Research, Travelogue

Art I Saw and Really Liked in England

Sao Paolo-based Carla Zaccagnini at Blow de la Barra, London
A restrained show of a selection of curious objects — which were slightly reminiscent of Surrealism and Fluxism, in very good ways — united by heady concepts. From the press release: “‘Wish’… is mainly based on works that deal with desire and its necessary insatisfaction.”

Travel Guide by Matei Bejenaru, which was part of The Irresistable Force at the Tate Modern, London
A fold-out map with detailed instructions for a successful border-crossing into Great Britain or Ireland from Romania. It documents the physical and legal dangers. This content was an eye-opener for me — I have only a vague understanding of immigration in the European Union, as membership frees up the movement of people, to dramatic effects. I also liked the restrained form of display, limited to one floor graphic and take-away brochures.

I enjoyed Outside the Box at Cornerhouse very much. Almost every work in the show was a thought-provoking contribution. Gallery 2 (there are three) was my favorite, because it included Jim Campbells’s low-res screens of LED lights, Daniel Canogar’s fantastic fiber-optic projector and projections and Christopher Thomas Allen’s Dialogue, a theatrical replica of two adjoining office desks, whose computer monitors appeared to engage in a debate, flashing Google-image-searched pictures based on the words in an audio track.

Community, Research

Tastes in art: what I learned from two videos

My generous host in London, curator and artist Rico Reyes, posed a thought-provoking question. We were visiting galleries, and I had something like an allergic reaction to psychedelic self-portrait videos at a gallery in London’s chi-chi West End (think: garish tie-dye animation superimposed on a bodysuit, with an Enya-like house music soundtrack, and hideous picture quality). I couldn’t hang, so I waited for Rico outside.

He asked: Do you look at art that is similiar to yours, or dissimilar?

Clearly my estimation of art is influenced by my tastes, and of course any artist would be happy to discover art that resonates with one’s own. So I admitted I usually look longest at art that is similar to mine. For example, I tend to spend less time with photographs and videos.

But I don’t feel that this is too limiting, because Jordan Kantor, a professor of mine in grad school, pointed out that art can look or think like one’s own. So while I headed out to the V&A just to see Simon Perriton’s installation just because its medium is papercuts, I’ll also happily perform actions with built-in futility in Jon Brumit‘s Vendetta Clinic, which was on view in Yerba Buena Center for the Arts earlier this year.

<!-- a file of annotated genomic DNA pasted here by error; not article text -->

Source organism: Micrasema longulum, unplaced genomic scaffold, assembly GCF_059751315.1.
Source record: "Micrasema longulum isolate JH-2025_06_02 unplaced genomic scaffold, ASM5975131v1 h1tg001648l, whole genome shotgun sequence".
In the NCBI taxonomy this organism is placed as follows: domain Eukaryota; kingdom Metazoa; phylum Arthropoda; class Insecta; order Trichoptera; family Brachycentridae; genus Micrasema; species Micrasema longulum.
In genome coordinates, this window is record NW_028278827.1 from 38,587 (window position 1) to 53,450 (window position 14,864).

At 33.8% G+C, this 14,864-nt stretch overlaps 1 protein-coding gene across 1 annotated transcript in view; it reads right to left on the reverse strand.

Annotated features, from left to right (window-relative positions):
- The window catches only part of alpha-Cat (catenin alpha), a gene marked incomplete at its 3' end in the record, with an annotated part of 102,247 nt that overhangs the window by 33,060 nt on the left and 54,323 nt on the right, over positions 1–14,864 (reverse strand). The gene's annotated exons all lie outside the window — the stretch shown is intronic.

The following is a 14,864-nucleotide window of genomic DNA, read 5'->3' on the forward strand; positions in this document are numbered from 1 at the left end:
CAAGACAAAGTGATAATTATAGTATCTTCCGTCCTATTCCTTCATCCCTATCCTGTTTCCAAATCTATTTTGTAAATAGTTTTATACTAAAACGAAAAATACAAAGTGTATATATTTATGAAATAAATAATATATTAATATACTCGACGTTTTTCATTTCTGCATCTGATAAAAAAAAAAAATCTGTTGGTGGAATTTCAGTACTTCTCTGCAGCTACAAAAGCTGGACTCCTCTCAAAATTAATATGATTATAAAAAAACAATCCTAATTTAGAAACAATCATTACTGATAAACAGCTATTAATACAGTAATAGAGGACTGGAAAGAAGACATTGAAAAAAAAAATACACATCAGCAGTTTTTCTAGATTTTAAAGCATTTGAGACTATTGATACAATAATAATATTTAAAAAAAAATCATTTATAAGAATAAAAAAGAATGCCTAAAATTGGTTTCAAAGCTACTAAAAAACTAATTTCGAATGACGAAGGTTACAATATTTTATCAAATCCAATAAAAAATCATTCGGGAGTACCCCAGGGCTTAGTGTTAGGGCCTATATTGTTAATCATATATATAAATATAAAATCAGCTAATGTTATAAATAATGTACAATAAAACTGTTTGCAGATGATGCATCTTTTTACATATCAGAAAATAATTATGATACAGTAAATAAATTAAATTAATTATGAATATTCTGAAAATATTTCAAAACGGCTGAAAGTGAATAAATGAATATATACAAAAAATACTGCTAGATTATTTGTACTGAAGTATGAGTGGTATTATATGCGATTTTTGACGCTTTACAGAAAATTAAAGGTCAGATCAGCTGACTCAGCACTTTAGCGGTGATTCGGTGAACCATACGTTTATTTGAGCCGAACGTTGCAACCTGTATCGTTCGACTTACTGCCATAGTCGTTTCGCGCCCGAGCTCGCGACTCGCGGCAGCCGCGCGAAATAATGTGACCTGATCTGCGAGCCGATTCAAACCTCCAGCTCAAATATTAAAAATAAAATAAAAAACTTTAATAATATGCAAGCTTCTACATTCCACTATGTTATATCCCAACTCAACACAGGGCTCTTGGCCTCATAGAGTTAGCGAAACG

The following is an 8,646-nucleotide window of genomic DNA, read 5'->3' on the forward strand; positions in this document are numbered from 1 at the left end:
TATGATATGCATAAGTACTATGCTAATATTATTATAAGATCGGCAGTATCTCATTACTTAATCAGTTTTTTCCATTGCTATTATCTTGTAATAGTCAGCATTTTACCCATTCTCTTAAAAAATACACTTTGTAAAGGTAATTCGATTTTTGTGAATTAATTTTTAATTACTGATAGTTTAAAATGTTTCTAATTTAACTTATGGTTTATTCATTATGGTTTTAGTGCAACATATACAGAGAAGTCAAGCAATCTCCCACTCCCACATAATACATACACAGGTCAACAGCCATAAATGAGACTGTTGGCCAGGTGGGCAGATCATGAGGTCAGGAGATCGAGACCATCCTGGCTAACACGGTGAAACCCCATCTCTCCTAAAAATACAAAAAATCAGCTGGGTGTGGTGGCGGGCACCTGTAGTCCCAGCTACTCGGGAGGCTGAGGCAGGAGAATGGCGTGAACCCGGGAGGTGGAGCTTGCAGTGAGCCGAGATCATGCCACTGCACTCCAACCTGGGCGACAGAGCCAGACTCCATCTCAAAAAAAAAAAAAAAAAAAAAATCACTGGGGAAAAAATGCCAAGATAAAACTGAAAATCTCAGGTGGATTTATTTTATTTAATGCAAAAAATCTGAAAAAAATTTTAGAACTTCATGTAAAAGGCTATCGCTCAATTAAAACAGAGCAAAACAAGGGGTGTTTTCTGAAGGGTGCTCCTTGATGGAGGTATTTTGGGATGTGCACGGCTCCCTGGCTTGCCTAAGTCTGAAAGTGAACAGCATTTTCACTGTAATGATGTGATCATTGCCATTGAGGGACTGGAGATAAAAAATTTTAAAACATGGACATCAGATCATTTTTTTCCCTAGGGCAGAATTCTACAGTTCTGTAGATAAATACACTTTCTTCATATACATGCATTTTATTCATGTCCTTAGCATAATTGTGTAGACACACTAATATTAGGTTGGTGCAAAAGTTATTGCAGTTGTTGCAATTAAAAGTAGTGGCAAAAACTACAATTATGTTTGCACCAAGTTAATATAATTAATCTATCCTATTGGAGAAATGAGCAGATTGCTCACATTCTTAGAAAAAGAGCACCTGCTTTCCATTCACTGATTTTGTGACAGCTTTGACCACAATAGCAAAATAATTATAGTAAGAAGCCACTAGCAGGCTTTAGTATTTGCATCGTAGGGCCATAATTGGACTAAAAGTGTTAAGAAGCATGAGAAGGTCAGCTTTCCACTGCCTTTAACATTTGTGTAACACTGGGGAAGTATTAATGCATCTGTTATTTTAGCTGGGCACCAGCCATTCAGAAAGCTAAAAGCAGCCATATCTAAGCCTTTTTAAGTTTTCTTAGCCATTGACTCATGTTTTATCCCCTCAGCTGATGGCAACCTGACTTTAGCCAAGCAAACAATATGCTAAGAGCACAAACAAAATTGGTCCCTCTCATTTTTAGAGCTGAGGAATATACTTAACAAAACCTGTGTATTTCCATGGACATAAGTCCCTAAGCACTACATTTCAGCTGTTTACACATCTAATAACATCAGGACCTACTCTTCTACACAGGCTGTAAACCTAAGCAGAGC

Which is not to mean that I don’t appreciate art that’s dissimilar to my own. I was recently surprised and impressed with a short video by Michelle Blade. Her work is on display in “I’m OK, You’re OK” (a group show I’m also in) at Playspace, the graduate gallery at CCA. (While our work can be tied together curatorially, I find her work different than mine because it seems uniformly optimistic.)

Michelle’s video consisted of a single shot of a gathering at Golden Gate Park. In the video, dozens of people, organized as a color spectrum of brightly hued shirts, hold hands and run in a winding spiral until they form a tightly knit column. And then they disperse. If you view the work as an abstraction, the colors advance in an orderly, quick pace, slow to a graceful endpoint, and then re-animate in disorderly joy. Colors overlap, the action reveals itself, and the activity disperses. It’s utopic — like the previously mentioned video — but Michelle’s is simple, short, endearing, unpretentious and pleasingly self-contained. While the video employs simple parameters, the social sculpture depicted in it is a fertile catalyst for ideas about art, painting, abstraction and social actions.

Though I tend to look for work that is similar to my own, I’m most interested in the elegant conveyance of complex ideas.

Art & Development, Research, Travelogue

Travelogue Entry No. 2: Manchester, London

My last day of four in London. Too premature to sum up any concrete ideas. Immediate impressions follow:

-Manchester’s great. I was really impressed with the city’s investment in culture. Saw “Outside of the Box,” a knock-out show of media art at Cornerhouse, an contemporary art gallery and film hub, as well as a cool retrospective of work by SF-based Lynn Hershman Leeson at the Whitworth Gallery at the University of Manchester. I was so impressed with the city’s vibrance that I found the constant refrain that Manchester was trying to shake off its industrial reputation to seem outdated, but a Londoner’s slight scoff at Manchester proved me that other minds have yet to be opened.

-London has looked like this in my visit:

–Lewisham Road feels remarkably similar, at least on appearances to parts of Brooklyn: lots of immigrants from all over the world, internet cafes/call centers, low storefronts with lightboxes, fried chicken, mattress retailers. Of course on the other side of Lewisham Road is Goldsmith’s, where I’ve stumbled upon a small community of Filipino and Fil-Am expats. How funny it is to sit in a Morrocan cafe in punk-rock Camden-town and listen to Taglish.